It is not a set
designer’s favourite play, the one with nineteen scenes in nineteen different
locations, but at least Spring Awakening does it with a sense
of irony.


For once you reach that nineteenth scene, and you think you have
encountered the worst of the stage directions, you are hit with the fruitiest
and most ludicrous of them all: Moritz Stiefel, with his
head under his arm, comes stamping across the graves.

 

I suppose that is
just one of many reasons why Spring Awakening is rarely
tackled either in professional or amateur theatre. With a cast of 37 characters
it is something of a behemoth of a play.

 

And then there is the content: teenage
rape, abortion and suicide. If that has semi-raised an internal eyebrow
somewhere on your mother’s side, it is quite astonishing to think the play was
written well over a hundred years ago.

 

Back in the 1890s,
they did not have the technology available to us now to bring the different
scenes to life. Our current idea for creating these different locations is
to leave the stage as a blank canvas, and suggest the different spaces with
careful lighting and suggestive pieces of flown physical set.


Without the need
to lug hulking great flats on and off, we hope the scene changes will be much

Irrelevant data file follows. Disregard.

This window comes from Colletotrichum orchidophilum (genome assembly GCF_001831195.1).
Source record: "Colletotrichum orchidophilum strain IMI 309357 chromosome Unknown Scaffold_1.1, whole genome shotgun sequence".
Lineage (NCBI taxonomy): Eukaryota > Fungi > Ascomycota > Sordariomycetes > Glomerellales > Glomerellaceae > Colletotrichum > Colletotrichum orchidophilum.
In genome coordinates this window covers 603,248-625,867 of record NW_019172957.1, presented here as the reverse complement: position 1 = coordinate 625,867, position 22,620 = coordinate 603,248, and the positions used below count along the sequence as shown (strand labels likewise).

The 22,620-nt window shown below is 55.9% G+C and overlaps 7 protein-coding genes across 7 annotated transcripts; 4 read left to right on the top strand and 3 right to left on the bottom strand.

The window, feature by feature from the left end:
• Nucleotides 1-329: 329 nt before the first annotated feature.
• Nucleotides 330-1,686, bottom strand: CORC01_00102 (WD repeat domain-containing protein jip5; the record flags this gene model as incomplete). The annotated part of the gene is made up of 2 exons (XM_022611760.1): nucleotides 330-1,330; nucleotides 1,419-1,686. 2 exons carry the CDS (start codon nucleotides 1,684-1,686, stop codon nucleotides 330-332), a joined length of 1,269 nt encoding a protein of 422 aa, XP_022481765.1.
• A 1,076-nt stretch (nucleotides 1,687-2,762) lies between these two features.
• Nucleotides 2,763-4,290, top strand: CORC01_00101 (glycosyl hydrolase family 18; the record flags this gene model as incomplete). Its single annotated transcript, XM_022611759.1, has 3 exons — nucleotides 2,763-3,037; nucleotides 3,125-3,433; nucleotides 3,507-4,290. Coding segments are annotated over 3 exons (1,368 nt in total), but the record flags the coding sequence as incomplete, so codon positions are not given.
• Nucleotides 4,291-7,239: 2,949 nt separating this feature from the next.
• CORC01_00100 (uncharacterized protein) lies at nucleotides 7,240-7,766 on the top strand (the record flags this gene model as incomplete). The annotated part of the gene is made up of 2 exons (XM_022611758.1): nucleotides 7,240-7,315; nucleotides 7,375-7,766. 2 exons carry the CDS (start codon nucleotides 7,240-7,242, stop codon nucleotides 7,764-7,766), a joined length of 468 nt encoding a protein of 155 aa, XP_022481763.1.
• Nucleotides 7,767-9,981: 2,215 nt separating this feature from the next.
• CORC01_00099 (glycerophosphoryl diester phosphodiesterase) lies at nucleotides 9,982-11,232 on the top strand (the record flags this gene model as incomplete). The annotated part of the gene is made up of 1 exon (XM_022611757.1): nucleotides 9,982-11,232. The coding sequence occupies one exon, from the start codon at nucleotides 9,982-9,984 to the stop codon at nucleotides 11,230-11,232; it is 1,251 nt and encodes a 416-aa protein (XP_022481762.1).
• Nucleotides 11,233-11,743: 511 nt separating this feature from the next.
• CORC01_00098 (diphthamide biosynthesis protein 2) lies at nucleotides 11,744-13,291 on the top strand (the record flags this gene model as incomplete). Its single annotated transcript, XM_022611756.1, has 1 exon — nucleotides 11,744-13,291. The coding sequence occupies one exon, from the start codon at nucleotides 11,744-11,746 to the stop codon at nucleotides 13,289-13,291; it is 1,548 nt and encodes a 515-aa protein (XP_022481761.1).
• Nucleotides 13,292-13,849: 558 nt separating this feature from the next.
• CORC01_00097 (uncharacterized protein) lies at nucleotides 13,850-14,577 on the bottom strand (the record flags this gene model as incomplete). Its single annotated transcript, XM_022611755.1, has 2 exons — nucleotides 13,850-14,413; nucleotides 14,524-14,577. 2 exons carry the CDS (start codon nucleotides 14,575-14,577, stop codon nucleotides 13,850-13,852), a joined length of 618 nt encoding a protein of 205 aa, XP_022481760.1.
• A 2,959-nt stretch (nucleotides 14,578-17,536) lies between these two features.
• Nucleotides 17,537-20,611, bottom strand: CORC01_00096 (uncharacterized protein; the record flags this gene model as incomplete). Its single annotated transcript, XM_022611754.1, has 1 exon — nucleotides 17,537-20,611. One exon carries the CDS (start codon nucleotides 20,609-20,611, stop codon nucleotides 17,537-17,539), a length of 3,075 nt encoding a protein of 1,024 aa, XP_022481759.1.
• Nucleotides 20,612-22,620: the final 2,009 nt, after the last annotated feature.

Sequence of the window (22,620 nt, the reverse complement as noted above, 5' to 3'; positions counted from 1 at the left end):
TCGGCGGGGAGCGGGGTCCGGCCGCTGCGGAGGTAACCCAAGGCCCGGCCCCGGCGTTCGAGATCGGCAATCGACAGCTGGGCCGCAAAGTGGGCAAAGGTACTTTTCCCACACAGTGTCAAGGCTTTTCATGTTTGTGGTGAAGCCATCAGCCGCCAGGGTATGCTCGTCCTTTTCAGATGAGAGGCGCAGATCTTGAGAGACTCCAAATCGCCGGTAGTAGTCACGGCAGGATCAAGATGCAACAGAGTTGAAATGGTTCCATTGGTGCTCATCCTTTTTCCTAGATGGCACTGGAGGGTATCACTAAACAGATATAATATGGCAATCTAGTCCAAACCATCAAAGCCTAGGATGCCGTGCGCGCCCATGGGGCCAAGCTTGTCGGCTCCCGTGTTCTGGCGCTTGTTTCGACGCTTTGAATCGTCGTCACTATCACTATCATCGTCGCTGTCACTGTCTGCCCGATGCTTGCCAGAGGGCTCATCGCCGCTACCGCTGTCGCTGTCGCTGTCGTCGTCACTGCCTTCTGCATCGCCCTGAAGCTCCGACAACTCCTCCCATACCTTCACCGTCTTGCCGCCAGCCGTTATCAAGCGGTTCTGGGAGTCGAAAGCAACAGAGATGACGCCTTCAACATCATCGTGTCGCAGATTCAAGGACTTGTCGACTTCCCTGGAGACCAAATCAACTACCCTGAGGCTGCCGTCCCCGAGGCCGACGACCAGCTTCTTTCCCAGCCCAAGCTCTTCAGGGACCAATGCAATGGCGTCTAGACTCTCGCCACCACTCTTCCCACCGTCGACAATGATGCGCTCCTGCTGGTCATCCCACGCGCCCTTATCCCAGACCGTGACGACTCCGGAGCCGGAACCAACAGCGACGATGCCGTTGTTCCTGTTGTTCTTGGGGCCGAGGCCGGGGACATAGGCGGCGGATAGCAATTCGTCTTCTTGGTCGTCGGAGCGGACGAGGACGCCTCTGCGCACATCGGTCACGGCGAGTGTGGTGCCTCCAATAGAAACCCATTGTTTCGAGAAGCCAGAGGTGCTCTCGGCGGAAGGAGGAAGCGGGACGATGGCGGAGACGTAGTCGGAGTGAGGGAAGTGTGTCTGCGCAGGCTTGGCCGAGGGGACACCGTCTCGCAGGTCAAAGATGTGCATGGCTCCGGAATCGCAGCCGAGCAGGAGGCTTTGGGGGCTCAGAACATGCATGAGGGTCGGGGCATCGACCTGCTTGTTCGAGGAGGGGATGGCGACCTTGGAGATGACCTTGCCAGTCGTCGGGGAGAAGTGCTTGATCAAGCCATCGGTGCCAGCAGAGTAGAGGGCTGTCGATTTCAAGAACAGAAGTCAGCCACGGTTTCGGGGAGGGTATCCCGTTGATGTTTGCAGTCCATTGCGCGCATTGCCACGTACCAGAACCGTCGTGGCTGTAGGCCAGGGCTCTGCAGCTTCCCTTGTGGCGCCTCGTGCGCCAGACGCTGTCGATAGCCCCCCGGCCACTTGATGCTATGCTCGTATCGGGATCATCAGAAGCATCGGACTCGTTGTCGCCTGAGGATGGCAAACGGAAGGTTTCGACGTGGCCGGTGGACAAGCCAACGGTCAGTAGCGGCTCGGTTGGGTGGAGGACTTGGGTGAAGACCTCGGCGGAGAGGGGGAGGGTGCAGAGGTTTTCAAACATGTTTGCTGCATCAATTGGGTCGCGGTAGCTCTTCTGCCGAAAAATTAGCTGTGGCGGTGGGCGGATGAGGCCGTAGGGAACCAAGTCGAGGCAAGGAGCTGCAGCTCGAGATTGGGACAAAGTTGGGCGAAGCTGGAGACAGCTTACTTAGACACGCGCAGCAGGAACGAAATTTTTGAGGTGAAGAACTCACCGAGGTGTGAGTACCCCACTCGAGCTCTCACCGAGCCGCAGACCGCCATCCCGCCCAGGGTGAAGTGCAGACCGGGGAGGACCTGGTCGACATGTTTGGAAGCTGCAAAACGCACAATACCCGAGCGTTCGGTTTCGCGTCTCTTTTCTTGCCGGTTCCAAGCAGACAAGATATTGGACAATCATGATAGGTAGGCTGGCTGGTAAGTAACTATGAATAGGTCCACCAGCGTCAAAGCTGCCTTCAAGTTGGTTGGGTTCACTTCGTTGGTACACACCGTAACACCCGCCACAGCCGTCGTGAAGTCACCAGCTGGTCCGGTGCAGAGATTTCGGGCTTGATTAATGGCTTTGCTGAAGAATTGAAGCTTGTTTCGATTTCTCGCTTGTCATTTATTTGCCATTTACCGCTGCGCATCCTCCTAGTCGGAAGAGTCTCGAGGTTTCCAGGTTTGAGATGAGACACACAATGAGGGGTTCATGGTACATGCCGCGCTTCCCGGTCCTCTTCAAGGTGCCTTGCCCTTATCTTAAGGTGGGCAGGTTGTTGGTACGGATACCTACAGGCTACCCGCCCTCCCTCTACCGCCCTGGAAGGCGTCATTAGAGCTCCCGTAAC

more fluid and add an ethereal quality to the vivid world these children
inhabit.

 

As for poor Moritz
and his disembodied head, that is very much a work in progress. As a Member of
the Magic Circle, I had tried to design an illusion that would enable us to
have a truly decapitated boy, carrying his talking head under his arm. But for
that detail, we would have had to sacrifice the stomping across the graves.

 

It
looks like we will end up resorting to old fashioned methods after all: the
willing suspension of disbelief. Something I have learnt from this project is
that it is all too easy to let technology get in the way and all that really
counts is the relationships between characters, the essence of our theatre.

 

We are still a way
off achieving all that and for the next three weeks, this is where our
attention lies. Between now and opening night, let us hope there are not too
many times when we would all sooner exit pursued by a bear.